3 common risks to guard against when exporting
As far back as 20,000 years ago, early entrepreneurs overlooked the risks of exporting because they recognized the benefits of trading goods between regions.
Today, selling internationally still brings complex risks, but they’re still outweighed by the benefits of selling to new markets.
On average, Canadian companies that export show higher revenues and profits growth than non-exporters. Yet, only 10% of Canadian businesses with annual revenues under $100 million sell to countries outside of Canada, according to BDC research.
Common types of risks confronting exporters
One challenge to exporting is understanding how to deal with export risks. Identifying and guarding against these risks will go a long way to ensuring your exporting projects meet with success.
Here are the three main categories of risks facing exporters and how to manage these risks.
1. Economic and financial risks
Economic and financial risks are those that affect your cash flow, profits or company viability, for example:
- a customer who can’t or won’t pay
- broken contracts
- currency fluctuations
- a country that suffers an economic downturn
Some of these risks also exist when selling in the domestic market, but the risk increases when selling internationally. This can be due to a shaky economy, or higher levels of instability and corruption.
The risk when exporting is also higher because it’s harder to resolve issues in another country due to distance, different justice systems, language barriers and the like. This is problematic, because a single unpaid invoice can mean the difference between profit and loss.
How to avoid economic and financial risks?
Fortunately, there are many resources available to help mitigate these risks.
- Buy credit insurance to protect against a range of risks including customer bankruptcy or non-payment, contract cancellation, issues with currency conversion or transfer, and more.
- Diversify your export markets. If you export to 10 markets instead of one, you can shift your efforts to other markets when one goes through a downturn.
- Consult Export Development Canada’s (EDC) Country Risk Quarterly for information on risks in nearly 200 markets.
- Understand the types of foreign exchange risks that you may face in global markets and how to measure your exposure. Fluctuations in currency exchange rates can take a large bite out of your profits.
- Familiarize yourself with Incoterms, which are a set of formal terms with agreed upon meanings within the trade community. These will help you write better international contracts.
2. Social risks
Social risks are business activities that affect local and global communities such as offering a bribe or involvement in terrorist financing, labour and human rights issues, environmental degradation, or a lapse in cyber security.
On a business level, these offences could damage your company’s reputation, brand and credibility, hurt sales, and incur steep financial fines, not to mention the possibility of personal liability and penalties.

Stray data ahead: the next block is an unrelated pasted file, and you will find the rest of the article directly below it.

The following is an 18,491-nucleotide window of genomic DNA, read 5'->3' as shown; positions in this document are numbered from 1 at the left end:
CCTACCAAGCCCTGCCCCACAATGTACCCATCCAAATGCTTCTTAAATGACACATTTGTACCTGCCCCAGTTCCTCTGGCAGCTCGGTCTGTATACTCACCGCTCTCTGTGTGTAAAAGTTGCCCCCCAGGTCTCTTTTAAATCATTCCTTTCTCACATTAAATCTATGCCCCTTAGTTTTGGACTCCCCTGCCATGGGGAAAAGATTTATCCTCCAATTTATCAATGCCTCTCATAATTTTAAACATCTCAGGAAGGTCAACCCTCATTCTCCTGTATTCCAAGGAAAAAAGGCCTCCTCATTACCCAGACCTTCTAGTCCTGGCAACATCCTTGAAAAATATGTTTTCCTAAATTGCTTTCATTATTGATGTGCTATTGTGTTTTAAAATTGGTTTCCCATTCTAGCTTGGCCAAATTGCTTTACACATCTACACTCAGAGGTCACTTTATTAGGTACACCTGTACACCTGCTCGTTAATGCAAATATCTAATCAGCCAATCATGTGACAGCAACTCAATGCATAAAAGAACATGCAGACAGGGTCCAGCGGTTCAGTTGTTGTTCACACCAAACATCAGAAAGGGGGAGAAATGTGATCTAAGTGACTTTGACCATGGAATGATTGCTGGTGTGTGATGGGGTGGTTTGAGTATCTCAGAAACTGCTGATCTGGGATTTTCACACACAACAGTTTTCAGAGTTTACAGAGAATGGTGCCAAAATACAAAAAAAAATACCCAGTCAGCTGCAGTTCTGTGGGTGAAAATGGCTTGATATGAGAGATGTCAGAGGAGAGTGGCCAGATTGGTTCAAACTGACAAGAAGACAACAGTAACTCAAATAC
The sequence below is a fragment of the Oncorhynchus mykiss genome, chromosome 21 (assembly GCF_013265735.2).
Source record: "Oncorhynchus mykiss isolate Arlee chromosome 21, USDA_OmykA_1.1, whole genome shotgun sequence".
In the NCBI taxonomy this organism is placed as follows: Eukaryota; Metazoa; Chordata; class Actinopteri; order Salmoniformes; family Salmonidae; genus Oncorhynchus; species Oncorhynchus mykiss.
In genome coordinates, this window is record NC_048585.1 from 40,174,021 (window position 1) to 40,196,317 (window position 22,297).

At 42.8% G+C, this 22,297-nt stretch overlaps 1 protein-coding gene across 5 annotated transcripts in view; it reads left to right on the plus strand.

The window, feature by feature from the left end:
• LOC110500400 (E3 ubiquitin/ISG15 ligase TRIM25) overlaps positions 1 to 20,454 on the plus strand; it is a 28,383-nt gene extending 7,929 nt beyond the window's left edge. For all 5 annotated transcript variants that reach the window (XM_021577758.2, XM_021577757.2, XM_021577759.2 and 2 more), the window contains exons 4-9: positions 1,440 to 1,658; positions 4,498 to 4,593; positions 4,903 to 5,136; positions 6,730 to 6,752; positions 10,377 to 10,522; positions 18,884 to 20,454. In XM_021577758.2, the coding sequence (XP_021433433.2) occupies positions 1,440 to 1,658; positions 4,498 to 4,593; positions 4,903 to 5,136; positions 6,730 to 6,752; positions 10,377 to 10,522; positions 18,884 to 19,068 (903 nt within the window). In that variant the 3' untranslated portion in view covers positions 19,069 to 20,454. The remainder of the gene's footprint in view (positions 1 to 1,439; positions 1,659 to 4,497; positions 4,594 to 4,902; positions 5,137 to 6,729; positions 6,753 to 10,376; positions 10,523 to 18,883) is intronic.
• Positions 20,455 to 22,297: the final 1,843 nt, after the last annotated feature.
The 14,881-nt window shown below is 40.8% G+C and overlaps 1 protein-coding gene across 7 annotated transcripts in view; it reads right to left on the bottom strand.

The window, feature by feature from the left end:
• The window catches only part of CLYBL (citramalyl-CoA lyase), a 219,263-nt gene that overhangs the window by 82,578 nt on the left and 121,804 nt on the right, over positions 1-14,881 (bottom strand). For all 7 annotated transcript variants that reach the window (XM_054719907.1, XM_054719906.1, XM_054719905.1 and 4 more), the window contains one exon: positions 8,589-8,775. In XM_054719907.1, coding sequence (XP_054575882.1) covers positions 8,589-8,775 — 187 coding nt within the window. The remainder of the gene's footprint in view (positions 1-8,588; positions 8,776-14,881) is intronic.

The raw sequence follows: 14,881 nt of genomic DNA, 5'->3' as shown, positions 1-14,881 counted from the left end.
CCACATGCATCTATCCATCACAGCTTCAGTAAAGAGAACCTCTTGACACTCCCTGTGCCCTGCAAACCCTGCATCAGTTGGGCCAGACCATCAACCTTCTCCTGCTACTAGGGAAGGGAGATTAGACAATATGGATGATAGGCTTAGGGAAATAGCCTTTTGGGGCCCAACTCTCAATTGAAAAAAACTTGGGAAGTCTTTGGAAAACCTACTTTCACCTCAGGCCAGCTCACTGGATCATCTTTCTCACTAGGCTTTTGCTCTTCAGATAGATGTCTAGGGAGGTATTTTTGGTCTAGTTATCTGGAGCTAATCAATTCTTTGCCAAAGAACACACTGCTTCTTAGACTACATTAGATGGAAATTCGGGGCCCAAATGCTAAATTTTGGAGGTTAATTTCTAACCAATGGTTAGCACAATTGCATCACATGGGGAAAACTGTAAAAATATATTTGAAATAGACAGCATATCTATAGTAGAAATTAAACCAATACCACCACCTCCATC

While you might never intentionally participate in such activities, your company is still at risk. Many businesses have become embroiled in corruption without even realizing it was happening.
Cybercrime is a relatively recent but rapidly growing risk, as witnessed by the many businesses that have fallen victim to leaks or viruses.
How to avoid social risks?
To help avoid social risks, ensure that you and your employees are well versed in spotting signs of potential corruption and terrorist financing and have a plan in place to deal with these risks.
3. Political risks
The global stage can be unpredictable at times. While political instability is more often associated with emerging markets, trade deal renegotiations in the U.S., and the U.K., show that political change can affect exports at any time.
The main types of political risks include:
Creeping or outright expropriation
Foreign governments can seize your investment or adopt measures that have the effect of expropriation.
Political violence risk can include terrorism, war, civil strife or other political events that can damage your assets or prevent you from conducting operations.
Conversion and transfer risks
This type of risk happens when a foreign government or central bank prevents you from converting local currency to hard currencies (i.e., U.S. dollars, Canadian dollars, euros or other safe-haven currencies), or from taking hard currency out of the country.
Repossession is when a foreign government prevents you from repossessing or re-exporting physical assets brought into the country (e.g., machinery, equipment, rolling stock, an aircraft, etc.).
Non-payment by a government
Governments will sometimes refuse to pay their suppliers, which can expose you to non-payment events.
How to avoid political risks?
While no one can accurately predict when and where political events may disrupt trade, buying political risk insurance can help protect your assets from a number of political risks.
This article was written by EDC for use and publication by BDC. For more information, visit EDC’s website at www.edc.ca.